Fruittree Leafrollers

Fruittree leafroller caterpillars (Archips argyrospila) are green, about 3/4 to 1 inch long and have a dark or brown mind. They feed on oak buds and developing leaves, drawing them together with silken threads to form a protective casing. When disturbed, a fruittree leafroller frequently wriggles and falls, suspending itself by a thread. Mature fruittree leafroller caterpillars eat whole leaves, leaving just leaf skeletons. A heavy infestation of these caterpillars can eat the leaves of an whole tree.

Western Tussock Moths

The young of tussock moths are hairy caterpillars, and it is best never to touch them since their hair is quite irritating. The Western tussock moth (Orgyia vetusta) caterpillars have four white tufts that stick and red spots on their sides. They consume the young growth of oak trees for about six to eight weeks before spinning cocoons that also contain irritating hairs. All these caterpillars develop from 1/2 to 1 inch long.


Oak caterpillars have a lot of predators, including parasitic wasps and flies, birds, spiders and yellow coats. Viruses and fungi also attack them. Healthy oaks typically survive caterpillar infestations readily, but trees afflicted by drought or overfertilizing are vulnerable. Broad-spectrum sprays aren’t acceptable to control the caterpillars since they frequently kill beneficial insects. A microbial insecticidal spray such as Bacillus thuringiensis (Bt) is used to control oakworms, according to the University of California Integrated Pest Management Program. Bt causes the caterpillars to stop feeding and die.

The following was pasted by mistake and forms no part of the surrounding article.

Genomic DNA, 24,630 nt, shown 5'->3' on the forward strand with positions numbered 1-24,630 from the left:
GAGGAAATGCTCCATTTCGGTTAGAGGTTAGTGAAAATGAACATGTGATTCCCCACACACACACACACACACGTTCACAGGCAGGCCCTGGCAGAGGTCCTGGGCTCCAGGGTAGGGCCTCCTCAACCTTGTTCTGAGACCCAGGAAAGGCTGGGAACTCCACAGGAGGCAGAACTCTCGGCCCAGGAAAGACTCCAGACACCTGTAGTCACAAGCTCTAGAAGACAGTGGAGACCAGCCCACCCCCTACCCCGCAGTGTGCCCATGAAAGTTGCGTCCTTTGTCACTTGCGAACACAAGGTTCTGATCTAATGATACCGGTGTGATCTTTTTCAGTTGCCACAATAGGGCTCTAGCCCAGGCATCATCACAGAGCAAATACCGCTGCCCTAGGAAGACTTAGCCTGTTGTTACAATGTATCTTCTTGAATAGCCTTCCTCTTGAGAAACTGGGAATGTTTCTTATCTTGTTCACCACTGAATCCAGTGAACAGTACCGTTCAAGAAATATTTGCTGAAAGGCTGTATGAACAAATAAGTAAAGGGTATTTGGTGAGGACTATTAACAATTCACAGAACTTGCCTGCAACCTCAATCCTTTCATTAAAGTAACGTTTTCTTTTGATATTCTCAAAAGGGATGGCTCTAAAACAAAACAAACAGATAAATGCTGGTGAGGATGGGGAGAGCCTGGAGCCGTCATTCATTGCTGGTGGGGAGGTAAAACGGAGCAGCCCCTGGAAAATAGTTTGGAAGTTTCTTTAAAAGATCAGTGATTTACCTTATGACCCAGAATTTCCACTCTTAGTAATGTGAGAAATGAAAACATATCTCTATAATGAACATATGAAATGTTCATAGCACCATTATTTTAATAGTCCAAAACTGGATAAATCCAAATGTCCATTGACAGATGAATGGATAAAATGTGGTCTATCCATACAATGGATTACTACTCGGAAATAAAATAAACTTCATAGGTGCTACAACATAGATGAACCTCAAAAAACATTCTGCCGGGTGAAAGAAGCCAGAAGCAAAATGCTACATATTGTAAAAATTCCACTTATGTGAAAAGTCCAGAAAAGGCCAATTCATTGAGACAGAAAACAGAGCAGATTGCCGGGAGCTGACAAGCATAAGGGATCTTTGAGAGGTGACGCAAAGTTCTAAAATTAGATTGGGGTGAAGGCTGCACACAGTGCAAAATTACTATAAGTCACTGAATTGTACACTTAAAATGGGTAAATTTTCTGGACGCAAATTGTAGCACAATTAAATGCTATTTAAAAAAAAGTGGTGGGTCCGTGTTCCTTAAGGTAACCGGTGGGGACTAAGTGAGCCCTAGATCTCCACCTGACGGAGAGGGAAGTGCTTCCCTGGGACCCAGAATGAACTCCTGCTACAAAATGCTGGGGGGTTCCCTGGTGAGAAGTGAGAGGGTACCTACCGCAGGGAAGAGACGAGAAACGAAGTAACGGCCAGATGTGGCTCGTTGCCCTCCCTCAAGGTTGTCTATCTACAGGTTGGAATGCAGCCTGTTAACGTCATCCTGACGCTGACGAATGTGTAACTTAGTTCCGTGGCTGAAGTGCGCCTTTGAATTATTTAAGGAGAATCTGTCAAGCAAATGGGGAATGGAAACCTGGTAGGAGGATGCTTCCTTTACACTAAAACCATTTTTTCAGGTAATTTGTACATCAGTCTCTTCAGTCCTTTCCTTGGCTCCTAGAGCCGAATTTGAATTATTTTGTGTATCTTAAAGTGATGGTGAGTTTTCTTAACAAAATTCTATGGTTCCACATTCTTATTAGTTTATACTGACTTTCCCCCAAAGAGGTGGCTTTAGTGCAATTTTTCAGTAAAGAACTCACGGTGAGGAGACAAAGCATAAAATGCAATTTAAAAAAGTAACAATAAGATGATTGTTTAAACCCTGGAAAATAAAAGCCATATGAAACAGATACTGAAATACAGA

See related

Basic Country Landscaping Ideas

Country landscaping relies heavily on simplicity, stretching from the plants in the garden to the hardscape characteristics that define garden beds. While formal gardens include manufactured materials, such as bricks, lumber, metal and decorated furniture, country landscaping showcases much more natural materials, such as unprocessed timber, river stone and recycled found objects. The main objective of your landscaping must be to adopt materials that add a rustic charm that occasionally borders on quirky.


Fences commonly found in subdivisions, including dog-eared privacy fences, picket fences and chain link fences, do nothing to accentuate a nation landscaping aesthetic. Your fence must mimic the kinds of fences widely used on farms, such as split rail fences, which have rough-saw edges for a more simplistic look. It is possible to use a split rail fence instead of a picket fence or even install one post with fence rails stretching diagonally to the ground for a frame for a flower bed at a drive entrance. Fresh-cut logs and tree branches also function nicely for rustic fences. Another option is to stack fieldstone to construct a fence or retaining wall which is less than 3 feet high.

Borders and Walkways

When you walk through a country garden, you should never get the impression that the garden features aren’t natural capabilities. Instead, choose natural stone, such as flagstones and river rocks, to make easy stepping-stone trails to direct traffic through your garden. Fieldstones, river stones and even smaller cobblestones work well as edging material to define flowerbed borders while offering moderate protection against weeds spreading into flowerbeds. The cost of stones quickly adds up, so you might instead line a straight flowerbed with natural logs.